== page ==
Maybe Boston Mayor Tom Menino put the kibosh on the idea when he called it “far-fetched’’ this spring, but just in case, the candidates to succeed Menino ought to carefully scrutinize the city’s fledgling bid to host the Summer Olympics in 2024. After all, the exercise could cost hundreds of millions of dollars — and that’s if Boston loses. A successful bid, on the scale of Beijing’s in 2008, could cost upwards of $50 billion. Not to mention a trillion-dollar logistical headache.
Hosting the international sports extravaganza can stoke civic pride, jump-start infrastructure improvements, and have a knock-on economic effect, but the designation divides citizens as much as it unites, as anyone reading the angry graffiti in London last year can attest. “No Yuppie Games” was one of the more polite expressions.
Still, enthusiasm for the Boston bid is growing. In July, the Massachusetts Senate passed a bill launching a feasibility study, after Boston was one of 35 cities invited to apply by the US Olympic Committee. Dan O’Connell, former economic development secretary for Governor Patrick and now president of the Massachusetts Competitive Partnership, testified in favor, and pledged “significant” private support for the study. Eric Reddy, cochair of the exploratory Boston 2024 organizing committee, said in an e-mail that his group has spoken with “a majority” of the mayoral candidates and “we are pleased with their initial enthusiasm for this effort.”
But Boston’s beach-volleyball boosters may be underestimating the real costs of a successful bid. “I think they need a reality check,” said David D’Alessandro, former CEO of John Hancock, which was an influential sponsor of the Olympics. The International Olympic Committee requires host cities to fully guarantee the cost of the Games, he noted, covering any operating losses. London had such a guarantee from its federal government; Chicago, which lost its bid in 2009 after spending $100 million on the pitch, did not.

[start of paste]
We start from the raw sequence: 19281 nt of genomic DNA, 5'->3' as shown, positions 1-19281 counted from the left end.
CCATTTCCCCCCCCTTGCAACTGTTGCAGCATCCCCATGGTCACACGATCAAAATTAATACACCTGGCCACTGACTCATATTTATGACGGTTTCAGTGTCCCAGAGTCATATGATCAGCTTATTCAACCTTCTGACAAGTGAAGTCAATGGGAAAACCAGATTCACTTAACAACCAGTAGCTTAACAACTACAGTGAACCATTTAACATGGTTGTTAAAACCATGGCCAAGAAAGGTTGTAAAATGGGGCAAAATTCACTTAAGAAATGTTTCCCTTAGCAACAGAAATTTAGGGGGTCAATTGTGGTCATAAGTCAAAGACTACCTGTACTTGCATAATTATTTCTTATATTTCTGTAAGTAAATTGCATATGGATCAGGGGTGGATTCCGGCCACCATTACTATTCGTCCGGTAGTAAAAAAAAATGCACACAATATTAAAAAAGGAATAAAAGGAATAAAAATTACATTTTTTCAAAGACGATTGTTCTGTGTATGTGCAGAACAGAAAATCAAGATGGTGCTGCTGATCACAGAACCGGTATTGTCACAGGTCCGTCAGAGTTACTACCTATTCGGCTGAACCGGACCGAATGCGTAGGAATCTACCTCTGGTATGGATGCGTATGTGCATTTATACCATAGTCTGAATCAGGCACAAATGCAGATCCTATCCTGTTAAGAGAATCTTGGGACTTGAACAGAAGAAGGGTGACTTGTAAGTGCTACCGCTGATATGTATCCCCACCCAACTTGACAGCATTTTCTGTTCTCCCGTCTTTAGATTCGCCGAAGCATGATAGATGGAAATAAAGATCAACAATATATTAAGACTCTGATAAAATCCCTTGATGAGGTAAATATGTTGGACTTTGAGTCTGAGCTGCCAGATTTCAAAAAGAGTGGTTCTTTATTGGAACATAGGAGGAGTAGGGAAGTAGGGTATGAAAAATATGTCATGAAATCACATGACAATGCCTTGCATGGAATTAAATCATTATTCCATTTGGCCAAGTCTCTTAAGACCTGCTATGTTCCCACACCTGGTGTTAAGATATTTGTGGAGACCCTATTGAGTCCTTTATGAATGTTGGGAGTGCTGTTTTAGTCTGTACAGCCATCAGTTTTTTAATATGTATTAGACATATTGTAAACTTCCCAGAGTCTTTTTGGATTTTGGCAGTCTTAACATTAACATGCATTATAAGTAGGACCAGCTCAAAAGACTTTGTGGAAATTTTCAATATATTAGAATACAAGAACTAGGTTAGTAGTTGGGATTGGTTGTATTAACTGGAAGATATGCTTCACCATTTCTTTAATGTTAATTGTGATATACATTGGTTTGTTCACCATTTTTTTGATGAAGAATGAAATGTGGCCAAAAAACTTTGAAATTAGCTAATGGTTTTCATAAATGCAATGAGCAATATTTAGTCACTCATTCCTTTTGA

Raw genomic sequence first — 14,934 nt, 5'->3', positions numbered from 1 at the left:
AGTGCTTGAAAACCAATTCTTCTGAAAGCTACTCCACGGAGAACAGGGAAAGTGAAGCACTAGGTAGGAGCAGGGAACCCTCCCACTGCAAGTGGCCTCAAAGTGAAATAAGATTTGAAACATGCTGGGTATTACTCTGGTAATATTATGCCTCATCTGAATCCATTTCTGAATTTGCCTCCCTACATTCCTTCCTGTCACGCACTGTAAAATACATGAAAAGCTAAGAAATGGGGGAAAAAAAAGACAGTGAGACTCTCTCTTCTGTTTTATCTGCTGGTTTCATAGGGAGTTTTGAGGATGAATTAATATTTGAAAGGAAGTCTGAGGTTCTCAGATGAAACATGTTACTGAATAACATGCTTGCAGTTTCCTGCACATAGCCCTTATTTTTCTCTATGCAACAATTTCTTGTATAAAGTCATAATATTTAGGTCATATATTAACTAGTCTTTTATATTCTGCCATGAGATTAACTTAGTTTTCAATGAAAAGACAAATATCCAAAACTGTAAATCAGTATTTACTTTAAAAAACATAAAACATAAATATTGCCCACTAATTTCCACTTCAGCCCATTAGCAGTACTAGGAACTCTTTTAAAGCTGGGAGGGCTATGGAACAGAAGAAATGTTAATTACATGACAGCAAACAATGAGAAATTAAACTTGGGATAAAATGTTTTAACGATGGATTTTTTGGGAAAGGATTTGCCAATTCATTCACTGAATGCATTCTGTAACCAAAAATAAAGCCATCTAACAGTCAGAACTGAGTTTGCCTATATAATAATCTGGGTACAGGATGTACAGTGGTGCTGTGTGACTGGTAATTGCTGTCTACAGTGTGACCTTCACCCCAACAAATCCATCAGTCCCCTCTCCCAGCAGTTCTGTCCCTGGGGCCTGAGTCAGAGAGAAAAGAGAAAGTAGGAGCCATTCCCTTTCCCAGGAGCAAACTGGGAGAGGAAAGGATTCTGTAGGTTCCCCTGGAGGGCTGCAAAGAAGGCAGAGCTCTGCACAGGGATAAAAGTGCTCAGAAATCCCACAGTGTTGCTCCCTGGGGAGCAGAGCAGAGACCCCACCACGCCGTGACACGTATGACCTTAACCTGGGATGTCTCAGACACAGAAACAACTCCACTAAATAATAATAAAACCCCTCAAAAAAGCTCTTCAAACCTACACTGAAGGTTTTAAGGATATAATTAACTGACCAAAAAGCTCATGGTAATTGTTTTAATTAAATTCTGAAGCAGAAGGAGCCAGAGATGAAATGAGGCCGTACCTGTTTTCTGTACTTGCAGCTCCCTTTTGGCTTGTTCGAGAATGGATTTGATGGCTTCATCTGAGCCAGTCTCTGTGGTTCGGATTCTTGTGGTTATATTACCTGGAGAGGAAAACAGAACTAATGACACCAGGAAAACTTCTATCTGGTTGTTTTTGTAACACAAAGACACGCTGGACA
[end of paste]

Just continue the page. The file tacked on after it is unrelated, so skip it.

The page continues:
Beyond the difficulty of staging world-class water polo off Carson Beach, the economic benefits of hosting the Olympics would likely be mixed. Although Boston can rely on existing university facilities for some athletic events and presumably would not spend as much on infrastructure as developing countries such as Brazil or China, the city still needs 45,000 hotel rooms, a fully functioning public transit system, and an Olympic village for 17,000 athletes. There aren’t enough Olympic tourists to recoup those costs. In fact, the United Kingdom reported that despite 800,000 international visitors to London during the Olympics, tourism overall last year was down. A government report suggested that tourists who otherwise would have visited London were turned off by “the potential for overcrowding, disruption, and price rises because of the Games.”
A study released last month by two economists at the College of Holy Cross draws an equally sobering conclusion. “Empirical research into the true economic impact of mega-events on host economies tends to show that major sporting events bring high costs with low rewards,” write Robert Baumann and Victor Matheson.
Mounting an Olympics bid in Boston could be a boon to the local skyline. Like a World’s Fair, the Olympics often spurs creative building by “statement” architects, but once the crowds depart the iconic buildings can become white elephants. Two luxury hotels built for the 1994 games in Norway declared bankruptcy the year after the Games, and the campus of the 1980 Lake Placid Games in New York is now the Adirondack Correctional Facility. Many of the Olympics venues in Athens, Sarajevo, and Beijing are abandoned or in decay.
Then there are the opportunity costs: What doesn’t get funded while Boston is chasing the golden rings? Olympic hopes can galvanize a nation — or paralyze it, as all other priorities stall. With Tokyo winning its bid to host the 2020 Summer Games, citizens in Istanbul, and Madrid may be the first to exhale.
This week, The New York Times reviewed the benefits of the 20-year education reform effort in Massachusetts — in which the state invested more than $2 billion. It concluded that if Massachusetts were a country, it would be second only to Singapore in global academic achievement in science, and sixth in math. Isn’t that a better way to place our bets?
Renée Loth's column appears regularly in the Globe.